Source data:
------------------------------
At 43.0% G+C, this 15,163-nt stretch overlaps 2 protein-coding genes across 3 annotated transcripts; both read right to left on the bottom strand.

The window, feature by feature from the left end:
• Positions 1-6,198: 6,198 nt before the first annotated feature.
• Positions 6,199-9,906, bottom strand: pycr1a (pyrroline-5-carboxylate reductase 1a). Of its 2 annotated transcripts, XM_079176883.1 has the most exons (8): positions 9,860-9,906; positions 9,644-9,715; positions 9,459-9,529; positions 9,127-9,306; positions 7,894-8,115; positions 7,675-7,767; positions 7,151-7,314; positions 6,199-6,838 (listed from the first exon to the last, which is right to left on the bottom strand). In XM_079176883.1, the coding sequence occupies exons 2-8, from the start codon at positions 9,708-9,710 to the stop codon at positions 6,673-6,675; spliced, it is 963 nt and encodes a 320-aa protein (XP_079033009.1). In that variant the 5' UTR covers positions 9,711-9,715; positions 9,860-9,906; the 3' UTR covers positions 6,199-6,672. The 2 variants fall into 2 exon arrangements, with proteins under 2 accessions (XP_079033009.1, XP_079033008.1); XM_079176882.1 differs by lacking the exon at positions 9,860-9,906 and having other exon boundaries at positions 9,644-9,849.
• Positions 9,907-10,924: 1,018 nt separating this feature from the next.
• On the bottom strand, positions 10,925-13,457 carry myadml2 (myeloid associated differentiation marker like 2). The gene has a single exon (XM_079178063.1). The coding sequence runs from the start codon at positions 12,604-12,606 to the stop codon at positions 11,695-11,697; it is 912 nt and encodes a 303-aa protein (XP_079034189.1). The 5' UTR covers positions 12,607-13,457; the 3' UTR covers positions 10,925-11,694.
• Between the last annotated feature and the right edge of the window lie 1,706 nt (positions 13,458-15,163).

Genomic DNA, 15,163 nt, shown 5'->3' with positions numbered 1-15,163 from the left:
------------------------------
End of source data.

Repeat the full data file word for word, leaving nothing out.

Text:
At 43.0% G+C, this 15,163-nt stretch overlaps 2 protein-coding genes across 3 annotated transcripts; both read right to left on the bottom strand.

The window, feature by feature from the left end:
• Positions 1-6,198: 6,198 nt before the first annotated feature.
• Positions 6,199-9,906, bottom strand: pycr1a (pyrroline-5-carboxylate reductase 1a). Of its 2 annotated transcripts, XM_079176883.1 has the most exons (8): positions 9,860-9,906; positions 9,644-9,715; positions 9,459-9,529; positions 9,127-9,306; positions 7,894-8,115; positions 7,675-7,767; positions 7,151-7,314; positions 6,199-6,838 (listed from the first exon to the last, which is right to left on the bottom strand). In XM_079176883.1, the coding sequence occupies exons 2-8, from the start codon at positions 9,708-9,710 to the stop codon at positions 6,673-6,675; spliced, it is 963 nt and encodes a 320-aa protein (XP_079033009.1). In that variant the 5' UTR covers positions 9,711-9,715; positions 9,860-9,906; the 3' UTR covers positions 6,199-6,672. The 2 variants fall into 2 exon arrangements, with proteins under 2 accessions (XP_079033009.1, XP_079033008.1); XM_079176882.1 differs by lacking the exon at positions 9,860-9,906 and having other exon boundaries at positions 9,644-9,849.
• Positions 9,907-10,924: 1,018 nt separating this feature from the next.
• On the bottom strand, positions 10,925-13,457 carry myadml2 (myeloid associated differentiation marker like 2). The gene has a single exon (XM_079178063.1). The coding sequence runs from the start codon at positions 12,604-12,606 to the stop codon at positions 11,695-11,697; it is 912 nt and encodes a 303-aa protein (XP_079034189.1). The 5' UTR covers positions 12,607-13,457; the 3' UTR covers positions 10,925-11,694.
• Between the last annotated feature and the right edge of the window lie 1,706 nt (positions 13,458-15,163).

Genomic DNA, 15,163 nt, shown 5'->3' with positions numbered 1-15,163 from the left: